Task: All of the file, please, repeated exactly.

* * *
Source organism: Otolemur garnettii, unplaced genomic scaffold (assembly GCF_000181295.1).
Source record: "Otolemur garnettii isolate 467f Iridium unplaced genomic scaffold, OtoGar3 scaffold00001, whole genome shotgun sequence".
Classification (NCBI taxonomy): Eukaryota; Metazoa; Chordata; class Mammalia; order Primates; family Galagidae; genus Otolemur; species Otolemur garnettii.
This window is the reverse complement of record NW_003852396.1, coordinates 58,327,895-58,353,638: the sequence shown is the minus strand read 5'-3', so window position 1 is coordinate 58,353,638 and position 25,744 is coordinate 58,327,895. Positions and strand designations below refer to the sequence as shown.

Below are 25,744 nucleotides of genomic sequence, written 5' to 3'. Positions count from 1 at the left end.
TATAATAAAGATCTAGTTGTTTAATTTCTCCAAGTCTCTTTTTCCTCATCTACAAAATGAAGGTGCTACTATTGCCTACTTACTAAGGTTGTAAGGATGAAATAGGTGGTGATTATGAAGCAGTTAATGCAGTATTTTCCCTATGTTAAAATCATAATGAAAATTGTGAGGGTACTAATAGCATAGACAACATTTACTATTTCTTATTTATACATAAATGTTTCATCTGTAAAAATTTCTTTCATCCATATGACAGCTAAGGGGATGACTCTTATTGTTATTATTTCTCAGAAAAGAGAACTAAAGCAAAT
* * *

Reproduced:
Source organism: Otolemur garnettii, unplaced genomic scaffold (assembly GCF_000181295.1).
Source record: "Otolemur garnettii isolate 467f Iridium unplaced genomic scaffold, OtoGar3 scaffold00001, whole genome shotgun sequence".
Classification (NCBI taxonomy): Eukaryota; Metazoa; Chordata; class Mammalia; order Primates; family Galagidae; genus Otolemur; species Otolemur garnettii.
This window is the reverse complement of record NW_003852396.1, coordinates 58,327,895-58,353,638: the sequence shown is the minus strand read 5'-3', so window position 1 is coordinate 58,353,638 and position 25,744 is coordinate 58,327,895. Positions and strand designations below refer to the sequence as shown.

Below are 25,744 nucleotides of genomic sequence, written 5' to 3'. Positions count from 1 at the left end.
TATAATAAAGATCTAGTTGTTTAATTTCTCCAAGTCTCTTTTTCCTCATCTACAAAATGAAGGTGCTACTATTGCCTACTTACTAAGGTTGTAAGGATGAAATAGGTGGTGATTATGAAGCAGTTAATGCAGTATTTTCCCTATGTTAAAATCATAATGAAAATTGTGAGGGTACTAATAGCATAGACAACATTTACTATTTCTTATTTATACATAAATGTTTCATCTGTAAAAATTTCTTTCATCCATATGACAGCTAAGGGGATGACTCTTATTGTTATTATTTCTCAGAAAAGAGAACTAAAGCAAAT